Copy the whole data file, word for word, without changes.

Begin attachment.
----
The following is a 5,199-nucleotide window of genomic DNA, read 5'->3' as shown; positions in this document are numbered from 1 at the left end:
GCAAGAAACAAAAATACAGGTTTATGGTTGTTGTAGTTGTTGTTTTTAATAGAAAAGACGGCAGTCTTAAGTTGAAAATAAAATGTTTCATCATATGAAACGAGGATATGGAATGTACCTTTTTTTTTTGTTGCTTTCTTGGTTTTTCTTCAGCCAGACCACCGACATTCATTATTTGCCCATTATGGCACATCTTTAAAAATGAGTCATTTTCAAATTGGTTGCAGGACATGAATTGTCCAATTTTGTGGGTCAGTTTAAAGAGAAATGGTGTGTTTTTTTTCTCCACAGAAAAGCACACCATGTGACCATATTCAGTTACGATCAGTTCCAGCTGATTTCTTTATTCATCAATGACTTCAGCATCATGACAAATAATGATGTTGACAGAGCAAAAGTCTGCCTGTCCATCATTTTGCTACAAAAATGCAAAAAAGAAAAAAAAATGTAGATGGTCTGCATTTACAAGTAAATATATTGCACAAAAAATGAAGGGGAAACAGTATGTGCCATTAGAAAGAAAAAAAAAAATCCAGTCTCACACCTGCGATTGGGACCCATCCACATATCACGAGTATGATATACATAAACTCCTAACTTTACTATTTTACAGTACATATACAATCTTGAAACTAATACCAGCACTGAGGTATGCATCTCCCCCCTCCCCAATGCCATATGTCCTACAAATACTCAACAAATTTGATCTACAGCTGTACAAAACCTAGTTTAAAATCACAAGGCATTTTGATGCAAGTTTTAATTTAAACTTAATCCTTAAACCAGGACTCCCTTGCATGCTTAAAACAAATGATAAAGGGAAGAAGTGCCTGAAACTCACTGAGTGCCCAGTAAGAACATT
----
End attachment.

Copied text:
The following is a 5,199-nucleotide window of genomic DNA, read 5'->3' as shown; positions in this document are numbered from 1 at the left end:
GCAAGAAACAAAAATACAGGTTTATGGTTGTTGTAGTTGTTGTTTTTAATAGAAAAGACGGCAGTCTTAAGTTGAAAATAAAATGTTTCATCATATGAAACGAGGATATGGAATGTACCTTTTTTTTTTGTTGCTTTCTTGGTTTTTCTTCAGCCAGACCACCGACATTCATTATTTGCCCATTATGGCACATCTTTAAAAATGAGTCATTTTCAAATTGGTTGCAGGACATGAATTGTCCAATTTTGTGGGTCAGTTTAAAGAGAAATGGTGTGTTTTTTTTCTCCACAGAAAAGCACACCATGTGACCATATTCAGTTACGATCAGTTCCAGCTGATTTCTTTATTCATCAATGACTTCAGCATCATGACAAATAATGATGTTGACAGAGCAAAAGTCTGCCTGTCCATCATTTTGCTACAAAAATGCAAAAAAGAAAAAAAAATGTAGATGGTCTGCATTTACAAGTAAATATATTGCACAAAAAATGAAGGGGAAACAGTATGTGCCATTAGAAAGAAAAAAAAAAATCCAGTCTCACACCTGCGATTGGGACCCATCCACATATCACGAGTATGATATACATAAACTCCTAACTTTACTATTTTACAGTACATATACAATCTTGAAACTAATACCAGCACTGAGGTATGCATCTCCCCCCTCCCCAATGCCATATGTCCTACAAATACTCAACAAATTTGATCTACAGCTGTACAAAACCTAGTTTAAAATCACAAGGCATTTTGATGCAAGTTTTAATTTAAACTTAATCCTTAAACCAGGACTCCCTTGCATGCTTAAAACAAATGATAAAGGGAAGAAGTGCCTGAAACTCACTGAGTGCCCAGTAAGAACATT